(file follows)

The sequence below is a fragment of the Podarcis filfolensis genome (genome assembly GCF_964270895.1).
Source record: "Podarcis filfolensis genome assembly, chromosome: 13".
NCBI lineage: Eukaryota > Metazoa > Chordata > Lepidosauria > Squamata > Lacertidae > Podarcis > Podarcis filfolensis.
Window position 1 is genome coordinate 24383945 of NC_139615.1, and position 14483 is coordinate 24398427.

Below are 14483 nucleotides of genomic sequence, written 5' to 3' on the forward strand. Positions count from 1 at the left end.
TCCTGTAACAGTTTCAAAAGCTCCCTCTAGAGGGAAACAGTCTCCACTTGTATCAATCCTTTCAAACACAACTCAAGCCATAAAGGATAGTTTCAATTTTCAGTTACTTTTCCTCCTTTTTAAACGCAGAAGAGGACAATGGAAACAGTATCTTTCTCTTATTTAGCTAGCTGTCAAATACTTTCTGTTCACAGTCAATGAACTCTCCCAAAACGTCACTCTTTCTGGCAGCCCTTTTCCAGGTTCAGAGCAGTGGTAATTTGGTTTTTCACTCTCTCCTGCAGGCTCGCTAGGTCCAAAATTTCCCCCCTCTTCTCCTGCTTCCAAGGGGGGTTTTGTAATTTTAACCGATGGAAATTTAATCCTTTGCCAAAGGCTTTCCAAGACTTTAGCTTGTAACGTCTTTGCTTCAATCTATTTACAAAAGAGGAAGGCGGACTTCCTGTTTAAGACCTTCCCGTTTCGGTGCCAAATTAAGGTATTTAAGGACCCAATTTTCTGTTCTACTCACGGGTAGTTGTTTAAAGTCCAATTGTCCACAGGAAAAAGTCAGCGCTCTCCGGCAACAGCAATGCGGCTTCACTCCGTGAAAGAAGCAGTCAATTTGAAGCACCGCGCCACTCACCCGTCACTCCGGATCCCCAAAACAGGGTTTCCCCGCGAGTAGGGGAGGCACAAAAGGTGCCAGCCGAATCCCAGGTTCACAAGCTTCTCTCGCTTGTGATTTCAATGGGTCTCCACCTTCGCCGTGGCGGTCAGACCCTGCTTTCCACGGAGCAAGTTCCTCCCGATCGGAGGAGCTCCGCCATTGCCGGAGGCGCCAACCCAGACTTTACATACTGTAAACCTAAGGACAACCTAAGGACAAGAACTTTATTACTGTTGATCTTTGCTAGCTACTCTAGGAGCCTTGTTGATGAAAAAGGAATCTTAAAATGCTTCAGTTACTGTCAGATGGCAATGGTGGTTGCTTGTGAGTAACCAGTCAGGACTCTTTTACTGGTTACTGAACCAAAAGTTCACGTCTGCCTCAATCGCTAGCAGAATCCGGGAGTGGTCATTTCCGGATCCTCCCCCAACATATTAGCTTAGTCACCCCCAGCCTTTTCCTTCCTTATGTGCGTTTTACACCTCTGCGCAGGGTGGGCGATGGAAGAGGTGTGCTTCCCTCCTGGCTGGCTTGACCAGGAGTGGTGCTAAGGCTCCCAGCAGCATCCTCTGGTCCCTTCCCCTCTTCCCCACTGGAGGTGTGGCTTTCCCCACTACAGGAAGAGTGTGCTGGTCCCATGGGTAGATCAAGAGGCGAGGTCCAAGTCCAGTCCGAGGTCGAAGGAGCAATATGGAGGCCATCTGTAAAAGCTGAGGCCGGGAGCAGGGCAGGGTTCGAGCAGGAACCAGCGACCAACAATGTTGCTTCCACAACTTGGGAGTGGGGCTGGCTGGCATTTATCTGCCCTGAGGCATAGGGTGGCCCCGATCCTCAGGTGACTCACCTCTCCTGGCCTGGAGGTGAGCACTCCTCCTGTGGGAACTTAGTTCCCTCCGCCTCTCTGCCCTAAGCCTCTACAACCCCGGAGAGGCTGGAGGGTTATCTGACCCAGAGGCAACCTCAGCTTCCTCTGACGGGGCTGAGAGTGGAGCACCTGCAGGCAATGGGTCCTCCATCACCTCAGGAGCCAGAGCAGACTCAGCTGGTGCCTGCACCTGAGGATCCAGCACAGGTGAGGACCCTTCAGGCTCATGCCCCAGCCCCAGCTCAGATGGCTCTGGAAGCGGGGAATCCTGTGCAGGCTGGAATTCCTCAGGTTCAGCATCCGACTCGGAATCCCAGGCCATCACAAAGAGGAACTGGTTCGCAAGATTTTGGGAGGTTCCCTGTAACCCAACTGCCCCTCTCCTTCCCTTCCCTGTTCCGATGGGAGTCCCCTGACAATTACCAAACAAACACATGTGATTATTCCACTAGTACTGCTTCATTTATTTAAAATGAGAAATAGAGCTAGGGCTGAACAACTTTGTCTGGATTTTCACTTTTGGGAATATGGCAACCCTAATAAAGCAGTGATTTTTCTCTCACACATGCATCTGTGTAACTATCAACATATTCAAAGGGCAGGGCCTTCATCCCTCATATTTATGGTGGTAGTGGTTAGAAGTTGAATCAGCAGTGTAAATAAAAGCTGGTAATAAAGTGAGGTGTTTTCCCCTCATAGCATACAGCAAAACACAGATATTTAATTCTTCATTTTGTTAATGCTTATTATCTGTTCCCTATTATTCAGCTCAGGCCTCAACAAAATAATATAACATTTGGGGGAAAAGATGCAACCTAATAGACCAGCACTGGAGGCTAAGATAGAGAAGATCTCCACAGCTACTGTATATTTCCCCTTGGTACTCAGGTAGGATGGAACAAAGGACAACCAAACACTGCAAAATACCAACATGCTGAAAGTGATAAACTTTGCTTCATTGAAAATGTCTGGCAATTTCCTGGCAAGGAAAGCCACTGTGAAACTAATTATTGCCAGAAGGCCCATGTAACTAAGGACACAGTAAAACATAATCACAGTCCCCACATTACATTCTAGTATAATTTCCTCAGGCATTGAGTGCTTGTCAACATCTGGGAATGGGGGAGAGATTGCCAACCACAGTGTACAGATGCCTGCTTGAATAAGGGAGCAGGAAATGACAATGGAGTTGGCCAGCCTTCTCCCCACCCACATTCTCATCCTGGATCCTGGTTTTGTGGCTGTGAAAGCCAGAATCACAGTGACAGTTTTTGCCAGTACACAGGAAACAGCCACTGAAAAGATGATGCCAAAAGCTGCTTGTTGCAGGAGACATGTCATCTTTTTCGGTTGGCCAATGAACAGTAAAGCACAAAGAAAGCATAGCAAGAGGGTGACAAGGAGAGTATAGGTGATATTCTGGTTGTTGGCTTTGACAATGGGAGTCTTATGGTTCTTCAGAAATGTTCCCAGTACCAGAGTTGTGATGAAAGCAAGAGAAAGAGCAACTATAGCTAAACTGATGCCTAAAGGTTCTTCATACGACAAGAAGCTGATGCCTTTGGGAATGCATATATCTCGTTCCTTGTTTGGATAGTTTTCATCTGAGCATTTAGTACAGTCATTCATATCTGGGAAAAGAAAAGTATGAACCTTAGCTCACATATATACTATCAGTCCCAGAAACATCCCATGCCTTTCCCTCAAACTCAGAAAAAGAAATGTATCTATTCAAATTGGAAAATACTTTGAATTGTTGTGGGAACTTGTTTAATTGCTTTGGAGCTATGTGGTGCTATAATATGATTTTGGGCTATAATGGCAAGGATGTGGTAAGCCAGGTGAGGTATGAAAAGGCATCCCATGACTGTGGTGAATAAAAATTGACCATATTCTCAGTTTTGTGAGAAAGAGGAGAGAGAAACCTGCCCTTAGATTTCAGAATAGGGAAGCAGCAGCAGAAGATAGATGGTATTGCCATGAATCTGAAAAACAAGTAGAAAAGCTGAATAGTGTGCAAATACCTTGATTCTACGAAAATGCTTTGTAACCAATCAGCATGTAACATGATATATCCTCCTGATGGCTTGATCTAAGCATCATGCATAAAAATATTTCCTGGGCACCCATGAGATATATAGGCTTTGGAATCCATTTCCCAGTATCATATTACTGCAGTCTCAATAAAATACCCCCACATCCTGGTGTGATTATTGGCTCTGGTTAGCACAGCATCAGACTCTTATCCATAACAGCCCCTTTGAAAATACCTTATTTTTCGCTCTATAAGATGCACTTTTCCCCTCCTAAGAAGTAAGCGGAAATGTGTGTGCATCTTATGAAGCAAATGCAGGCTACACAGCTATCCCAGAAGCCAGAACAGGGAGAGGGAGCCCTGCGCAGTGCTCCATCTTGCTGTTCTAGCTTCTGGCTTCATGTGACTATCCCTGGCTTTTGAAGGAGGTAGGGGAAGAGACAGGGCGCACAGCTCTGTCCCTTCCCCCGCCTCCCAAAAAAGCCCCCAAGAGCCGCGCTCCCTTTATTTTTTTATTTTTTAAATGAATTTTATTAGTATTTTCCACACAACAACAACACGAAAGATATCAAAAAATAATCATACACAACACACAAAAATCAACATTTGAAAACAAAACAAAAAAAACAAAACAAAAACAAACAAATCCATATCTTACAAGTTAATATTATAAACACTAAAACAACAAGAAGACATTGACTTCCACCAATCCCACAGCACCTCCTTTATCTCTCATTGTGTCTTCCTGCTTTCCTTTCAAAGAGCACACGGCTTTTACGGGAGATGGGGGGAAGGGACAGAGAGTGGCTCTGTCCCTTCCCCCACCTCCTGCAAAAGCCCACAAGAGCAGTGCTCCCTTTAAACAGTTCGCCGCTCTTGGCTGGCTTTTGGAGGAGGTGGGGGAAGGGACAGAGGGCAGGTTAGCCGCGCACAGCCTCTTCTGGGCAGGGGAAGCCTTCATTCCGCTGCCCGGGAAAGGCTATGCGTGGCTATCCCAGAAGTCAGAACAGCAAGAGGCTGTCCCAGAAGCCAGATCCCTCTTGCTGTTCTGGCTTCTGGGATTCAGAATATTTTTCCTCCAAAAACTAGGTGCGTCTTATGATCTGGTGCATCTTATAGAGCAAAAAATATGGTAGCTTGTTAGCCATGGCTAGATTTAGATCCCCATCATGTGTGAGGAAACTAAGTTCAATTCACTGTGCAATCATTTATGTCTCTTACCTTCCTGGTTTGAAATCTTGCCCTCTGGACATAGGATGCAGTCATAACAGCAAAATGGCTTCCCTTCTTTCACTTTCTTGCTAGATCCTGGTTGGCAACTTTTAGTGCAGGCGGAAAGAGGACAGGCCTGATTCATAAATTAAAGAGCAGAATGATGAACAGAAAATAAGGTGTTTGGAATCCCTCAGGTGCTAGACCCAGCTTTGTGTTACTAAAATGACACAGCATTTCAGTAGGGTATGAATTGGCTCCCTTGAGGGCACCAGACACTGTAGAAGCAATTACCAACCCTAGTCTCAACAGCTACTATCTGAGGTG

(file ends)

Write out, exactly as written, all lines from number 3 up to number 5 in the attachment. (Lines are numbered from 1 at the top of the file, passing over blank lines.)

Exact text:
NCBI lineage: Eukaryota > Metazoa > Chordata > Lepidosauria > Squamata > Lacertidae > Podarcis > Podarcis filfolensis.
Window position 1 is genome coordinate 24383945 of NC_139615.1, and position 14483 is coordinate 24398427.

Below are 14483 nucleotides of genomic sequence, written 5' to 3' on the forward strand. Positions count from 1 at the left end.